In ‘Mabining Mandirigma,’ Hazel Grace Maranan plays Mabini–her great-great ‘lolo’
By: Totel V. de Jesus (@TDejesusINQ) – @inquirerdotnet
‘So help me God,’ she says of this once-in-a-lifetime chance to play her hero forebear
When young actress Hazel Grace Maranan was invited to join the cast of Tanghalang Pilipino’s (TP) “Mabining Mandirigma,” the play’s director Chris Millado, musical director-composer Jed Balsamo, TP artistic director Nanding Josef and the rest of TP actors’ company had no idea that she is a descendant of the musical’s subject, the hero Apolinario Mabini.
Her grandfather, the late Pablo Maranan, traces his roots to Mabini’s mother, Dionisia Maranan.
“I was in elementary when I found out from my aunties and cousins in Batangas. I also remembered asking my lolo if it was true, and he confirmed it,” she says. Though she grew up in Manila, her father is from Cuenca, Batangas.
Being part of “Mabining Mandirigma”—a musical that explores Mabini’s central role in the formation of the first Philippine Republic under Emilio Aguinaldo, and notably casts a female actor in the part—thus fills her with pride.“I was in elementary when I found out from my aunties and cousins in Batangas. I also remembered asking my lolo if it was true, and he confirmed it,” she says. Though she grew up in Manila, her father is from Cuenca, Batangas.
“Having known Mabini better, and his huge contribution to the revolution and independence of the Philippines, makes me even more proud to be his descendant,” she says.
“We learned she was a descendant only after we had decided on her as the understudy for Mabini,” says Millado. The part had previously been played by Delphine Buencamino, and currently by Liesl Batucan.
Understudies don’t normally get to step into the part unless the main actor is unable to perform. But TP has decided to give Maranan her own show dates; she will play Mabini at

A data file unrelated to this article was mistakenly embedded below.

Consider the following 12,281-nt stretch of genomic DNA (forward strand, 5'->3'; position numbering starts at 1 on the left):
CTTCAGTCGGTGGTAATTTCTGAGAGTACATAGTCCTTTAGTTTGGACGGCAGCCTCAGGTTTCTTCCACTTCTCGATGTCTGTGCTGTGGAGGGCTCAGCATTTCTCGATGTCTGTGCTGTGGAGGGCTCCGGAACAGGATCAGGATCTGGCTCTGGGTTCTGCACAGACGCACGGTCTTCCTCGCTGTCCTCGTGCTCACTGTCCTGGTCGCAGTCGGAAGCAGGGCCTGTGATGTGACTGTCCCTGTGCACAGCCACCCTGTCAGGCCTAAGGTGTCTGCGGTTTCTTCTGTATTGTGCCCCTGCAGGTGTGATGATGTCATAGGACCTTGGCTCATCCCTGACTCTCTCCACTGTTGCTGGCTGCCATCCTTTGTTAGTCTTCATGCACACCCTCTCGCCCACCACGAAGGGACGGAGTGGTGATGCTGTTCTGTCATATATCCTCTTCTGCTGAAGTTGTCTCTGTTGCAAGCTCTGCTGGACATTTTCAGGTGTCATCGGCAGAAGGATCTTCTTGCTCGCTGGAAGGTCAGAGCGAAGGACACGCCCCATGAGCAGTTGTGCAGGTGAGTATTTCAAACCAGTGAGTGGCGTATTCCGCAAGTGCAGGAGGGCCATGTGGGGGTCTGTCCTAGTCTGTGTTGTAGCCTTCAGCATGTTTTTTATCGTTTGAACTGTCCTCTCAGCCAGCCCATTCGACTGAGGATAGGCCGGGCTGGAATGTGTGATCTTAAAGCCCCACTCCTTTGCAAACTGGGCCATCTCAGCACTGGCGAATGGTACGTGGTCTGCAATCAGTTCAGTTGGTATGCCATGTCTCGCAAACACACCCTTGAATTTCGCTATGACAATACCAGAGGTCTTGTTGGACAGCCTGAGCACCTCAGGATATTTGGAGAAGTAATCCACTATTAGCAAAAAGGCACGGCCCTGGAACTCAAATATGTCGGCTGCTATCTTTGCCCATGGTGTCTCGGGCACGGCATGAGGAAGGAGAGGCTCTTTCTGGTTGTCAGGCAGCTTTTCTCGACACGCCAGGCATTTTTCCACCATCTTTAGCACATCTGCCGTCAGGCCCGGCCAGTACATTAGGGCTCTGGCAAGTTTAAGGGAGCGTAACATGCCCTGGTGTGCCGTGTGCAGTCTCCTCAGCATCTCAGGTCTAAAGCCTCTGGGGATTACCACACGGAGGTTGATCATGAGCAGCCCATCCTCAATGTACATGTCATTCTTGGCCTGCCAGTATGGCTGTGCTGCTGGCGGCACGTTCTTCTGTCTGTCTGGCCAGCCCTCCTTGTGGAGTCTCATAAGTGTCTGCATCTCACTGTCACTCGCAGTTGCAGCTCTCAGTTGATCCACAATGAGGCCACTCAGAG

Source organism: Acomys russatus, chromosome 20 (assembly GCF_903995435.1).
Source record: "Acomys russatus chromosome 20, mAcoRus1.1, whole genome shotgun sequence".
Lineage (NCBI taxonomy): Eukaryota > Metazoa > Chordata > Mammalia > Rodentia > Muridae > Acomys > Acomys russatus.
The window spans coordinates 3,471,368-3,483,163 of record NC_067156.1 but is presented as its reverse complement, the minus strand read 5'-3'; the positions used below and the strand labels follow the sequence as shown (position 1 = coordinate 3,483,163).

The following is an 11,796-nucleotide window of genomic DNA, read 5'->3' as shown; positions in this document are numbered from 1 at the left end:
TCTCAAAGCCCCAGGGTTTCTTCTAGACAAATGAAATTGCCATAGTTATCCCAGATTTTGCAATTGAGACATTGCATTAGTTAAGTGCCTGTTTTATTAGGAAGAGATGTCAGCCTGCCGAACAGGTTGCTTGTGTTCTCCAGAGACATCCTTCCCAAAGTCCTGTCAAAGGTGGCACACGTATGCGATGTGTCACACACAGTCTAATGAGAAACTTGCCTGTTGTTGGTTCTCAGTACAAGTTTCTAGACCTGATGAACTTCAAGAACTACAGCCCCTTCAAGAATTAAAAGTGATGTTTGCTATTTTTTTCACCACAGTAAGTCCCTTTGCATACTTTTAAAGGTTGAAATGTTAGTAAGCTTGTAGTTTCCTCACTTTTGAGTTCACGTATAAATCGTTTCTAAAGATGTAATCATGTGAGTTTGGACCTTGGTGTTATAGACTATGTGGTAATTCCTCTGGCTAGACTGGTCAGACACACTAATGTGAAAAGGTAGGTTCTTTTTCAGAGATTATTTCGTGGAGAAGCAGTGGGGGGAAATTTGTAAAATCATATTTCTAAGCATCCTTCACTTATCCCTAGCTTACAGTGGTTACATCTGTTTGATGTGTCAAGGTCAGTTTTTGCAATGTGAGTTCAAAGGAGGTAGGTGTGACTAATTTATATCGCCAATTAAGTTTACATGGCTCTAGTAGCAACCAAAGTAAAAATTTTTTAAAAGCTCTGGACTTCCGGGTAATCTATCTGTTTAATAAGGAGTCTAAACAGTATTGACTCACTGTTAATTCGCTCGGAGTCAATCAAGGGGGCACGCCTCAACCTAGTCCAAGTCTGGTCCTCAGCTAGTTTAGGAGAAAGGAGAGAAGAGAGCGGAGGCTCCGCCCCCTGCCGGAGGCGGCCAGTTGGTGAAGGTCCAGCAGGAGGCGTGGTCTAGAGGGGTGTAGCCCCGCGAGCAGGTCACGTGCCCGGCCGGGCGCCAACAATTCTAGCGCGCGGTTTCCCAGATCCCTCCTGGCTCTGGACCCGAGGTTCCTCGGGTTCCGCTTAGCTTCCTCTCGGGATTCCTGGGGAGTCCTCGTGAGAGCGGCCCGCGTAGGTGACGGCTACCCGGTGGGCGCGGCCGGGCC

3 p.m. matinee performances today (Dec. 10) and next Saturday (Dec. 17), with possibly one more show in the evening.
“Her vocal range, alto, is perfect for Mabini’s singing parts,” says Josef.
From ensemble to lead
Maranan was able to join the musical’s second staging only in February-March this year because she was doing another show in Singapore during the original run in July last year. For the rerun, she was part of the ensemble and was given the role of Gen. William Howard Taft (the American colonizers are all played by women).
It was Batucan, also TP’s associate artistic director, who pushed the idea that Maranan should be given a chance to play the part. Though she had hurdled all 20 performances of the grueling role during the second run, Batucan felt it was time for Maranan to shine. Also, she could use some breathing space, since on weekends the musical has afternoon and evening performances.
Maranan is not new to doing musicals with TP. After studying theater arts at the University of the Philippines and doing plays with Dulaang UP, Maranan played Oryol and Onglo in TP’s “Ibalong: The Musical” for its runs in Legaspi City and at the Cultural Center of the Philippines Little Theater. She also played Diwata in “Sandosenang Sapatos” and was part of the ensemble in “Kleptomaniacs,” “Walang Sugat” and “Noli Me Tangere.”
Though she’s confident she has done her homework on her lolo, Maranan says the pressure is still immense—“because of the gravity of preparation and work I need to do in the play.
“Liesl’s Mabini is so human and truthful,” she adds. “So I feel the pressure to give justice to the role—so help me God. Thinking now of the show, I already feel nervous, because, unlike an alternate, an understudy doesn’t get to rehearse unless the main actor is absent. My main challenge is how to tell the story of Mabini truthfully.”
Her message to millennials who she believes must watch “Mabining Mandirigma”: “Spend time to know your roots, know your history. Because only by doing so can we appreciate the freedom we are experiencing today, and develop a deep sense of pride in our country.” —CONTRIBUTED